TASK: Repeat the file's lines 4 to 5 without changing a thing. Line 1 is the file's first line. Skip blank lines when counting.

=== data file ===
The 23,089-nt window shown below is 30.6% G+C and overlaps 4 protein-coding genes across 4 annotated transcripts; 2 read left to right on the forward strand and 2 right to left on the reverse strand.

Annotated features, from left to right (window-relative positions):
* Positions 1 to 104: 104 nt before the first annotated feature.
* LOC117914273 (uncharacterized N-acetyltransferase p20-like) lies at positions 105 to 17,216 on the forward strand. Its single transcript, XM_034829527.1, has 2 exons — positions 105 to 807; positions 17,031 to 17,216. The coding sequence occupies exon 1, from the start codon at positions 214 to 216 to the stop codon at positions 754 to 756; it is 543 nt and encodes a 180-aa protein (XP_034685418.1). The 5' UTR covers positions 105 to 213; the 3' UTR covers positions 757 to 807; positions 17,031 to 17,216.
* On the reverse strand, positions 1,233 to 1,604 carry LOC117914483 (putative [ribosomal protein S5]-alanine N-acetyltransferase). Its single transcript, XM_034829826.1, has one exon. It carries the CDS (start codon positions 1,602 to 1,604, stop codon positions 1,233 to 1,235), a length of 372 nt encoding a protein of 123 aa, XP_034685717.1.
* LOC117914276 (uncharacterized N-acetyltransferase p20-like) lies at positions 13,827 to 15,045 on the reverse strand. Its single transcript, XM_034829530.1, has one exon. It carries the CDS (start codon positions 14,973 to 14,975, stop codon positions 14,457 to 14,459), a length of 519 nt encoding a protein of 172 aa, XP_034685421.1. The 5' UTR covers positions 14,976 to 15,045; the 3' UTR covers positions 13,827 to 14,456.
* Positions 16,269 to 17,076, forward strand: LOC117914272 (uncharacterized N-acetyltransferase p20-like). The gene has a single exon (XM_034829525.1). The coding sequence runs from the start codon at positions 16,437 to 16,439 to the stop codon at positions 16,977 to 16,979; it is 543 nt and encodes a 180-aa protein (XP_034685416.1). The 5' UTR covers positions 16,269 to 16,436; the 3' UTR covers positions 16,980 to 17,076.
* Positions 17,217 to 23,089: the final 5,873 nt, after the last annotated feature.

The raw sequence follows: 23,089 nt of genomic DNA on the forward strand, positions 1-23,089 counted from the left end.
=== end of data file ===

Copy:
* LOC117914273 (uncharacterized N-acetyltransferase p20-like) lies at positions 105 to 17,216 on the forward strand. Its single transcript, XM_034829527.1, has 2 exons — positions 105 to 807; positions 17,031 to 17,216. The coding sequence occupies exon 1, from the start codon at positions 214 to 216 to the stop codon at positions 754 to 756; it is 543 nt and encodes a 180-aa protein (XP_034685418.1). The 5' UTR covers positions 105 to 213; the 3' UTR covers positions 757 to 807; positions 17,031 to 17,216.
* On the reverse strand, positions 1,233 to 1,604 carry LOC117914483 (putative [ribosomal protein S5]-alanine N-acetyltransferase). Its single transcript, XM_034829826.1, has one exon. It carries the CDS (start codon positions 1,602 to 1,604, stop codon positions 1,233 to 1,235), a length of 372 nt encoding a protein of 123 aa, XP_034685717.1.